so far from civilization, and into whose hands the francs came few and far between. No wonder their ears were bent to catch Naome’s every word! In the face of facts like these, is it not strange that Christians at home are 'so undiscerning as to believe that missionary advance, has. been cut off by the war? It is sadly true that sail­ ings have been seriously curtailed, but sailings need not always measure the f Continued from Page 127] their part to play; they were to “go out against them” and face the foe, not to lie down supinely and remain inactive. Theirs was to be rest of heart, but rest in action, because they were assured that God was with them and undertaking for them in the battle. With hearts overflowing with grati­ tude, Jehoshaphat and the people fell on their faces and worshiped th e Lord; and so filled with assurance of the God-promised victory was the good king that as his army w e n t forth next morning, he appointed sing­ ers in the forefront to praise and give thanks Unto the Lord even before the battle was begun. Beloved comrades in the missionary warfare in which we are engaged, if we have really followed the example of Jehoshaphat and Judah and have fixed our eyes upon the Lord, then it is our precious privilege to hear Him saying to us in this present grave and critical situation, “Fear not, nor be dismayed; the battle is not yours, but God’s.” And then, filled with the blessed assurance of this fact and of the certainty of ultimate victory, we cari march forward, and face, every obstacle the Enemy may throw in the In China-NOW NINE HUNDRED (over 75 per cent) of the members of the China Inland Mission are still in China. Of this number, 240 are in Occupied China, cut off from communication. China’s Millions, the Mission’s well-illustrated monthly maga­ zine,' kéèps praying : Christians informed on the Lord’s work,in China. Robert Hall Glover’s article on "When God Fights, Our Battles," published in this • month’s KING’S BUSINESS, is one of the messages which has appeared in China’s Millions. Price $1.00 per year. - TH I CHINA INLAND MISSION 237 W. School Lane, Philadelphia, Pa.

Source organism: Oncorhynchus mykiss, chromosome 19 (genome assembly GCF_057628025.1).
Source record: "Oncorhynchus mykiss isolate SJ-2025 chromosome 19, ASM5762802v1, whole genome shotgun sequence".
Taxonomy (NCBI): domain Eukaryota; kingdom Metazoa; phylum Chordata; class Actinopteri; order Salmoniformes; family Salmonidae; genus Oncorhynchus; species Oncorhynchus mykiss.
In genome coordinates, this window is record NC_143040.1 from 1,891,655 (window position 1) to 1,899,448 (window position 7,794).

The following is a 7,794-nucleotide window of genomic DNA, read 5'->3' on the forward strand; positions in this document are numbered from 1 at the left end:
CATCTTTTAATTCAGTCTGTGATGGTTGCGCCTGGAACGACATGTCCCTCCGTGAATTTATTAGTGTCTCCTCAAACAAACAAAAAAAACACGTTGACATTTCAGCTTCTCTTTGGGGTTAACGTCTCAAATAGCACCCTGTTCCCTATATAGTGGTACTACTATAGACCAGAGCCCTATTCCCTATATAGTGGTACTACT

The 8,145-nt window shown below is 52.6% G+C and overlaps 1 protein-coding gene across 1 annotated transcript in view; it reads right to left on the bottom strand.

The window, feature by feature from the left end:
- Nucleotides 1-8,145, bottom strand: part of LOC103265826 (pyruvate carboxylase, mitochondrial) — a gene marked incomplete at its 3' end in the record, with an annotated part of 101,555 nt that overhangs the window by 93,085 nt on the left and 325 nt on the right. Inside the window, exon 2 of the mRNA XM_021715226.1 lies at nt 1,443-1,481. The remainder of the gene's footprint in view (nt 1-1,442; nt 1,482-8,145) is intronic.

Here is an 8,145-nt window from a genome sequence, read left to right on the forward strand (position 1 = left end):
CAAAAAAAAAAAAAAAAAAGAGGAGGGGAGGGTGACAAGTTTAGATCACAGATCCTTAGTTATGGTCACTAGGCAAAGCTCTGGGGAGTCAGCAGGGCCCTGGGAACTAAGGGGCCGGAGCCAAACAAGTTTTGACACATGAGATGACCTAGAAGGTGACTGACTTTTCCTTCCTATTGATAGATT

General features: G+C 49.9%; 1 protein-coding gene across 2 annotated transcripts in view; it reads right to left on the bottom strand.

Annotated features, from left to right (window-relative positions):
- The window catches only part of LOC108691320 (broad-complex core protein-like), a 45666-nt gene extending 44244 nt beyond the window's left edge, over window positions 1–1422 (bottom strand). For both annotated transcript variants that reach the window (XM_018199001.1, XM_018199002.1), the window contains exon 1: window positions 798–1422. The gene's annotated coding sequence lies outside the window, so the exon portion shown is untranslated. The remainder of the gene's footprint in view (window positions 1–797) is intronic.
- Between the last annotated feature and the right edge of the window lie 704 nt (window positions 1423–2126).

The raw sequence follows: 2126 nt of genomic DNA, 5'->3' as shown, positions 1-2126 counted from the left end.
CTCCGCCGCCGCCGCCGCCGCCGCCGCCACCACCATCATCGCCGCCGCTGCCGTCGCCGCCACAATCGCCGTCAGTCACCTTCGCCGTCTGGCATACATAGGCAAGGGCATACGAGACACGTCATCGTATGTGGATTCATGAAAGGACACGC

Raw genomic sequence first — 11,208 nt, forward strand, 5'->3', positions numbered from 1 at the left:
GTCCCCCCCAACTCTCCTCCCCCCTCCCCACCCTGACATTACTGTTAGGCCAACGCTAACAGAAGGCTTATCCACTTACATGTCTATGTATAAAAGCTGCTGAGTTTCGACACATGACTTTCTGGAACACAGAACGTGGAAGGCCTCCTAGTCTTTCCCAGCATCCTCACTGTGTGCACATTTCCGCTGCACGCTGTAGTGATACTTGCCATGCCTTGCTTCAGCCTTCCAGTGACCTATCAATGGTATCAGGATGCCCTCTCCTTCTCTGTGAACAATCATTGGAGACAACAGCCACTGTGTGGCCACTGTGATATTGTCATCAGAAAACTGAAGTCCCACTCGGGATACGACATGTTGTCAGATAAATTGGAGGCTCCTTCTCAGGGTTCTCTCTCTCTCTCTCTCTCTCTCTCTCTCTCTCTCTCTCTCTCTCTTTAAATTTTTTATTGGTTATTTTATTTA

And in the neighborhood of one mis­ sion station ■alone, more than two hundred Masai children are in Sun­ day-school. Nor is it in the Masai tribe alone that conversions are reaching a new peak. The Kenya Field Director for the Africa Inland Mission reported 1,293 additions to the church in his fiel.d alone during the first war year. This number does not include all who merely have made p r o f e s s i o n of Christianity. They are those whose lives have been watched and tested for reality until they h a v e b e e n deemed fit to be taken i n t o f u l l church fellowship through baptism. Th® Women Do Their Part Another new movement has been gaining force in all of east and cen­ tral Africa. That is the conference movement among native Christian women. There is nothing new in the idea of a native Bible conference. What is new is the fact that the par­ ticipants and organizers are women but lately emerged from the down­ trodden state in which heathen cus­ tom has held them. Given its first impetus about eight years ago by missionary women’s workers in the Congo, the'movement has spread, with added momentum during the last four years, down into Tanganyika Territory, arid now into Kenya Colony. The fervor and proficiency with which African women leaders have been de­ livering Bible' addresses and the def­ inite spiritual results which have been following in the lives of their listeners have amazed the most ex­ pectant missionaries, to say nothing of dubious masculine o n l o o k e r s among the natives. A visitor climbing the Congo moun­ tain trails from Lake Albert to Ka- sengu Mission Statiori on a certain week-end last August would have found between six and eight hundred D’Alur women gathered there. In spite of their dozens of fussy babies, they satift rapt attention at the feet of their Azande guest. Although her face was black like theirs, her tongue was strange to them. Sentence by sen­ tence, her words were relayed through an interpreter’s lips, bringing soul enrichment to all who heard. The very fact that she was there was a triumph which brought a thrill to the heart of every woman present. From four hundred miles away they had- brought her, paying almost the entire transportation expense them- selyes — and . that with gasoline at eighty cents a gallon! It had been a gigantic undertaking for women